Nuuanu Valley Ass'n v. City of Honolulu, 28599.

CourtSupreme Court of Hawai'i
Citation119 Hawai'i 90,194 P.3d 531
Docket NumberNo. 28599.,28599.
PartiesNUUANU VALLEY ASSOCIATION, a Hawai`i non-profit corporation, Plaintiff-Appellant, v. CITY AND COUNTY OF HONOLULU; Henry Eng, Director of Department of Planning and Permitting in his official capacity; David Tanoue, Deputy Director of Department of Planning and Permitting in his official capacity, Defendants-Appellees, and Laumaka, LLC, Intervenor-Appellee, and John Doe 1-10; Jane Does 1-10; Doe Partnerships 1-10; Doe Corporations 1-10; and Doe Governmental Units 1-10, Defendants.
Decision Date24 October 2008

James J. Bickerton and Scott K. Saiki of Bickerton Lee Dang & Sullivan, Honolulu, for Plaintiff-Appellant Nuuanu Valley Association.

Don S. Kitaoka and Lori K.K. Sunakoda, Deputies Corporation Counsel, for Defendants-Appellees City and County of Honolulu, Henry Eng, and David Tanoue.

David B. Rosen of the Law Office of David B. Rosen, ALC, for Intervenor-Appellee Laumaka LLC.

MOON, C.J., LEVINSON, NAKAYAMA, and DUFFY, JJ. and ACOBA, J., concurring separately.

Opinion of the Court by NAKAYAMA, J.

Plaintiff-Appellant, Nuuanu Valley Association ("NVA"), appeals from the Circuit Court of the First Circuit's1 ("circuit court's") May 17, 2007 amended final judgment in favor of Defendants-Appellees City and County of Honolulu, Henry Eng, in his official capacity, and David Tanoue, in his official capacity (collectively, "Appellees"), and Intervenor-Appellee Laumaka, LLC ("Laumaka").2 On appeal, NVA presents the following points of error: (1) the Uniform Information Practices Act ("the UIPA"), as provided by Hawai`i Revised Statutes (HRS) Chapter 92F, mandates that "documents provided by private developers to [a government agency] become public records when received, and written communications to private developers become public records (not mere drafts) when transmitted"; (2) statutory "exceptions ... that would make these public records unavailable to the public for inspection" are inapplicable; (3) Appellees failed to follow its administrative rules and engaged in improper rule making; (4) development of the Laumaka subdivision will result in the "use" of state or county lands thereby triggering the environmental assessment ("EA") requirement of the Hawai`i Environmental Policy Act ("HEPA"); and (5) the circuit court abused its discretion when it denied NVA's motion for preliminary injunction. For the reasons that follow, we hold: (1) that prior to its acceptance, an engineering report submitted to a government agency in connection with a subdivision application, and any written comments made by the agency thereon, does not constitute a "government record" requiring disclosure pursuant to the UIPA; (2) that the circuit court erred in its determination that Appellees violated neither its administrative rules nor the Hawai`i Administrative Procedures Act ("HAPA"); (3) that Laumaka's subdivision does not "propose the use of state or county lands"; and (4) that NVA has not successfully carried its burden of showing irreparable damage for a preliminary injunction. Accordingly, we affirm in part and reverse in part the circuit court's May 17, 2007 amended final judgment.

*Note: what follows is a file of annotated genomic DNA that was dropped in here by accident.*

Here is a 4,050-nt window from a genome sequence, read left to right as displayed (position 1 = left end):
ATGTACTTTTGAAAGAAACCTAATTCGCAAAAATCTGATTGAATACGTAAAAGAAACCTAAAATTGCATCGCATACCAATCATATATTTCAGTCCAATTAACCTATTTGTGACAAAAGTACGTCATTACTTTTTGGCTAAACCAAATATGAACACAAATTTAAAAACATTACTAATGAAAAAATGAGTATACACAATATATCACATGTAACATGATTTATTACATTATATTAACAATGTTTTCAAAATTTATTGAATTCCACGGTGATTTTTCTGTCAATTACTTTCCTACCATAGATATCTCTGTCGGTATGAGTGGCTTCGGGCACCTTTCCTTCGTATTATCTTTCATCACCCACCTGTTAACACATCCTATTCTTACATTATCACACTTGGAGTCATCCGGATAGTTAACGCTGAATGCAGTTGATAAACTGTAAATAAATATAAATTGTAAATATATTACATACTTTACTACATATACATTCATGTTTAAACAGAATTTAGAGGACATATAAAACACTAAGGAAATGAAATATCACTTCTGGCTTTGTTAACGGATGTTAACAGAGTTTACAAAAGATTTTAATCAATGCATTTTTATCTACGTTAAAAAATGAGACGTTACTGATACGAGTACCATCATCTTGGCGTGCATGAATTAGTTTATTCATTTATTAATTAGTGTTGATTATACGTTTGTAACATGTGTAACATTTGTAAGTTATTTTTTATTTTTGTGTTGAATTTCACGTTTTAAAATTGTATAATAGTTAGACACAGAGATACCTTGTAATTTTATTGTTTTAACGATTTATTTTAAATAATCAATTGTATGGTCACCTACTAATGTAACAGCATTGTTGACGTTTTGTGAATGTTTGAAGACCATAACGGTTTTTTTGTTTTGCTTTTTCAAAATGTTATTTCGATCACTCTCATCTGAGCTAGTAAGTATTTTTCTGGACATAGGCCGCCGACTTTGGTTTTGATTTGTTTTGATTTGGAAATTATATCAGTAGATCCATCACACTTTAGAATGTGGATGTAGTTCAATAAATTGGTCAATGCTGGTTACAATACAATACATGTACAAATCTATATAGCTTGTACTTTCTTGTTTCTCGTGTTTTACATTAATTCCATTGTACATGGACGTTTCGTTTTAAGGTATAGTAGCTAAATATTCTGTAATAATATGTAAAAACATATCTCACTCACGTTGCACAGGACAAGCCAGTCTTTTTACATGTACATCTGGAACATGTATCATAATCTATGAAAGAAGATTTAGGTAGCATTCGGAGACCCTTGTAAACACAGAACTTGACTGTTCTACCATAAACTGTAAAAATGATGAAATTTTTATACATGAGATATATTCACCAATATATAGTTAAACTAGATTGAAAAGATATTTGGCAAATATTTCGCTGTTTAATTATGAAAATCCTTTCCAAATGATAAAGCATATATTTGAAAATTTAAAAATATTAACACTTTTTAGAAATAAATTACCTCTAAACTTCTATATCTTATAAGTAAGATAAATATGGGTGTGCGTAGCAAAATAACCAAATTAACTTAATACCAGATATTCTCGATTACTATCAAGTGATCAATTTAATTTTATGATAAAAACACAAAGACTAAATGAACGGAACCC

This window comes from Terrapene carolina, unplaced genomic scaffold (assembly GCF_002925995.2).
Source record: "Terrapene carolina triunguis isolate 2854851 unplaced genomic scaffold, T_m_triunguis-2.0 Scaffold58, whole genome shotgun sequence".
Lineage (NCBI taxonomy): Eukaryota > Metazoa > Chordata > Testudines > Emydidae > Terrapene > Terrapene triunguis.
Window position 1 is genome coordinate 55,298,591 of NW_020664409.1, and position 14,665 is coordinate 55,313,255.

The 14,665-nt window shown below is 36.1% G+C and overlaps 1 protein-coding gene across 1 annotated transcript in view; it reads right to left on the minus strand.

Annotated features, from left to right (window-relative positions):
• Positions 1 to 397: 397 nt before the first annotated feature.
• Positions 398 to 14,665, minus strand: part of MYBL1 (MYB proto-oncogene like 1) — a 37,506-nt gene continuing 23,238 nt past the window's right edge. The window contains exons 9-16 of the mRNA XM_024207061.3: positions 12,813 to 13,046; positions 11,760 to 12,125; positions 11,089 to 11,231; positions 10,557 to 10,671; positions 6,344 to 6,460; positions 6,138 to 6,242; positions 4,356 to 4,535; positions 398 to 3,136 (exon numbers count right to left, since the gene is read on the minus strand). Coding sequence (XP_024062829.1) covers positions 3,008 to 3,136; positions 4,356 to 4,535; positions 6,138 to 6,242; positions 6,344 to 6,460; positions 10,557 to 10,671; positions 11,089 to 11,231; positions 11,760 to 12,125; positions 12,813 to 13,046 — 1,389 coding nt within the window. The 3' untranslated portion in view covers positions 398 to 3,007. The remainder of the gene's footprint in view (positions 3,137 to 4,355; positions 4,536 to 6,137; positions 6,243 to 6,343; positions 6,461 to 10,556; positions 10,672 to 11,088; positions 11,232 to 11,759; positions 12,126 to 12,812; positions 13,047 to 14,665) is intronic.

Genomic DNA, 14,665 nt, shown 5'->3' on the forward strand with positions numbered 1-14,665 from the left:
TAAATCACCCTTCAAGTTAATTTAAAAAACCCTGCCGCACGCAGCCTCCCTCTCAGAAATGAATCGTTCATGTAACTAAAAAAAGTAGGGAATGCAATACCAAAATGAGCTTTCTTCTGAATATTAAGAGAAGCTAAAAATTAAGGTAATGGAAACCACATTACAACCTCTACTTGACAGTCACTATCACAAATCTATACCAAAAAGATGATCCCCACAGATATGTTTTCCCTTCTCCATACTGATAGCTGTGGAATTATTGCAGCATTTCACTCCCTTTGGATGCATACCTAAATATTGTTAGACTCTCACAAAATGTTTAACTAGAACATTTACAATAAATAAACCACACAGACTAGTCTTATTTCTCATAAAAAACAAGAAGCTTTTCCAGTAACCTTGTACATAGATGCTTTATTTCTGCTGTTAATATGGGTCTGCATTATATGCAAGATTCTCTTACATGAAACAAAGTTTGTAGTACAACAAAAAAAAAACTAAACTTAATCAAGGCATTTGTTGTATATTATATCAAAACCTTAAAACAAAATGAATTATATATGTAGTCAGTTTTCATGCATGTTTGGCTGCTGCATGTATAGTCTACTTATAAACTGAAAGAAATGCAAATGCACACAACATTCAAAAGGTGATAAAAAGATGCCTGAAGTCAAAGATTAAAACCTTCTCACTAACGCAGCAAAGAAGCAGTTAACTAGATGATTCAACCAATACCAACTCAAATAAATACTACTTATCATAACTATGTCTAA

I. BACKGROUND

The subject property of the instant case consists of approximately 45.9 acres of steep mountainside land in upper Nu'uanu valley. The property had been zoned for residential use since approximately 1943. In 2004, Puu Paka DP, LLC, the prior owner of the subject property, submitted an application to the Department of Planning and Permitting of the City and County of Honolulu ("DPP") for approval to develop a subdivision consisting of nine residential lots.

NVA is a Hawai`i non-profit organization whose members are homeowners and residents who live in Nu'uanu valley. On February 15, 2005, David Hall ("Hall"), a member of the NVA, submitted a letter to DPP requesting to inspect and obtain copies of all comments and engineering reports pertaining to Puu Paka DP, LLC's proposed subdivision.

In a letter dated February 25, 2005, DPP responded to NVA's letter, in pertinent part, as follows:

First, our subdivision files are not intended to be a central file for all documents, reports, drawings, comment sheets and correspondence. Documents, reports, drawings, comment sheets, and correspondence are usually kept separately in several areas, including the Civil Engineering Branch (CEB), Traffic Review Branch, Subdivision Branch, Wastewater Branch, and other agencies, such as the Board of Water Supply. Consequently, we apologize if there were some misconceptions about the completeness of our subdivision files.

Second, for reports and plans, which are still under review, we may not have them in our possession at all times. Our usual practice is to return these reports and plans with our comments marked thereon to the person or company who prepared them. For example, as of February 17, 2005, the CEB does not have a copy of the geotechnical report in our files, since it was returned to the consultant along with comments.